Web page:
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Post-treatment three-dimensional voxel-based dosimetry after Yttrium-90 resin microsphere radioembolization in HCC
EJNMMI Research volume 12, Article number: 9 (2022)
Post-therapy [90Y] PET/CT-based dosimetry is currently recommended to validate treatment planning as [99mTc] MAA SPECT/CT is often a poor predictor of subsequent actual [90Y] absorbed dose. Treatment planning software became available allowing 3D voxel dosimetry offering tumour-absorbed dose distributions and dose-volume histograms (DVH). We aim to assess dose–response effects in post-therapy [90Y] PET/CT dosimetry in SIRT-treated HCC patients for predicting overall and progression-free survival (OS and PFS) and four-month follow-up tumour response (mRECIST). Tumour-absorbed dose and mean percentage of the tumour volume (V) receiving ≥ 100, 150, 200, or 250 Gy and mean minimum absorbed dose (D) delivered to 30%, 50%, 70%, and 90% of tumour volume were calculated from DVH’s. Depending on the mean tumour -absorbed dose, treated lesions were assigned to a < 120 Gy or ≥ 120 Gy group.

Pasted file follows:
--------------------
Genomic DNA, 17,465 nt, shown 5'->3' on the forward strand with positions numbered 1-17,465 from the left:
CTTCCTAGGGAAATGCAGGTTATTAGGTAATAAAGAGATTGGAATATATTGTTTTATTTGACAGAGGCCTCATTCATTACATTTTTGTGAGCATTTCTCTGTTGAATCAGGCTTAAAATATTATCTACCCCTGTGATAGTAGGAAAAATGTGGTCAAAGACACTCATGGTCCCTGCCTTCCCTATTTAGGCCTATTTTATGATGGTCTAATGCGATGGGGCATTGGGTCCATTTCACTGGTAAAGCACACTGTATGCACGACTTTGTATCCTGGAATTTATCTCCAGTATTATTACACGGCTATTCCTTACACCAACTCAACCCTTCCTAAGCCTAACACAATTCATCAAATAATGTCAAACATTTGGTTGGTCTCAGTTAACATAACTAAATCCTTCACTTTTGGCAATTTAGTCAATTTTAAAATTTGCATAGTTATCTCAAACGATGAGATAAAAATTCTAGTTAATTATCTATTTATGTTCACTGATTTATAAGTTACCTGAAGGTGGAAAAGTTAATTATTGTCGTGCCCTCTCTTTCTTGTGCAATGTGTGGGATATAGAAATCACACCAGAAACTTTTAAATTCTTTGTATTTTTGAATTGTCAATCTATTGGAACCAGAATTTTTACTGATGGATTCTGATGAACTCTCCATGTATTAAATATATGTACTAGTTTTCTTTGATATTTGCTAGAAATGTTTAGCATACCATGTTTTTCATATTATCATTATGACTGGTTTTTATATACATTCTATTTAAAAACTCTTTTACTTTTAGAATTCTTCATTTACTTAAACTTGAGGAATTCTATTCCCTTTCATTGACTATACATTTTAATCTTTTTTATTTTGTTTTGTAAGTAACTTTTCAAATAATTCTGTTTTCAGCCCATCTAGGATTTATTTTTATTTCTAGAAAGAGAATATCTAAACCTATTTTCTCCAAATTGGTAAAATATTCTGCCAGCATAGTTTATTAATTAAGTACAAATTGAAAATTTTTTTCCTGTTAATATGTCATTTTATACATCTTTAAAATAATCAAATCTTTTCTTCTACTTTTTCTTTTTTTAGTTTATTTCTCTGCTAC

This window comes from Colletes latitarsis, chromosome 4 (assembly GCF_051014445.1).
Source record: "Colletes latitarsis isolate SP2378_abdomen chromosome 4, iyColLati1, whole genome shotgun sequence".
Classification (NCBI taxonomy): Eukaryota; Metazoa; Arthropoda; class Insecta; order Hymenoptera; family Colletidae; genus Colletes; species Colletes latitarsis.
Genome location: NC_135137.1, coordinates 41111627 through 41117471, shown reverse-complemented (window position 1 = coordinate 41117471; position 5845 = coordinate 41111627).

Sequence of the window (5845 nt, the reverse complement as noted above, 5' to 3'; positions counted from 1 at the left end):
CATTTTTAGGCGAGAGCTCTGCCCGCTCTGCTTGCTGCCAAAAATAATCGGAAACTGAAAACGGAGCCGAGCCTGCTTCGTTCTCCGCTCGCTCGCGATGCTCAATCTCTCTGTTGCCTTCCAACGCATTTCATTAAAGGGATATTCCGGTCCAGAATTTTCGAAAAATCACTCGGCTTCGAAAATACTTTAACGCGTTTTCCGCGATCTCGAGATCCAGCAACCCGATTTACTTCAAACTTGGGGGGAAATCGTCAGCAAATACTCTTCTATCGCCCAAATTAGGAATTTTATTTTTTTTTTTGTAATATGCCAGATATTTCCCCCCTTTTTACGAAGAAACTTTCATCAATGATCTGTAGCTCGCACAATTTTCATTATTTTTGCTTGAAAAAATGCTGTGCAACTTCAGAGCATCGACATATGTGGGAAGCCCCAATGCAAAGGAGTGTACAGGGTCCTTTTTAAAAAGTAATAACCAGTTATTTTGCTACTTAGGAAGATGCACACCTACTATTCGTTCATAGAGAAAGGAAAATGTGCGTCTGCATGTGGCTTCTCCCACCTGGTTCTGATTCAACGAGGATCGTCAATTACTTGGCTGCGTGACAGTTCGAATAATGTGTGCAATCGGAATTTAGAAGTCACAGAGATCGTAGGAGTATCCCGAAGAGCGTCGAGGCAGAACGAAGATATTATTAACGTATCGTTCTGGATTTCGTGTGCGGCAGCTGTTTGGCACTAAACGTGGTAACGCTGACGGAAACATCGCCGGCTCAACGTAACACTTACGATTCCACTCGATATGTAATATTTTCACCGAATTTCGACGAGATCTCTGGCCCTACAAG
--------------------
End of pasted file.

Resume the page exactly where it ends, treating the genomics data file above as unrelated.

Thirty patients received 36 SIRT treatments, totalling 43 lesions. Median tumour-absorbed dose was significantly different between the ≥ 120 Gy (n = 28, 207 Gy, IQR 154–311 Gy) and < 120 Gy group (n = 15, 62 Gy, IQR 49–97 Gy, p <0 .01). Disease control (DC) was found more frequently in the ≥ 120 Gy group (79%) compared to < 120 Gy (53%). Mean tumour-absorbed dose optimal cut-off predicting DC was 131 Gy. Tumour control probability was 54% (95% CI 52–54%) for a mean tumour-absorbed dose of 120 Gy and 90% (95% CI 87–92%) for 284 Gy. Only D30 was significantly different between DC and progressive disease (p = 0.04). For the ≥ 120 Gy group, median OS and PFS were longer (median OS 33 months, [range 8–33 months] and median PFS 23 months [range 4–33 months]) than the < 120 Gy group (median OS 17 months, [range 5–33 months] and median PFS 13 months [range 1–33 months]) (p < 0.01 and p = 0.03, respectively).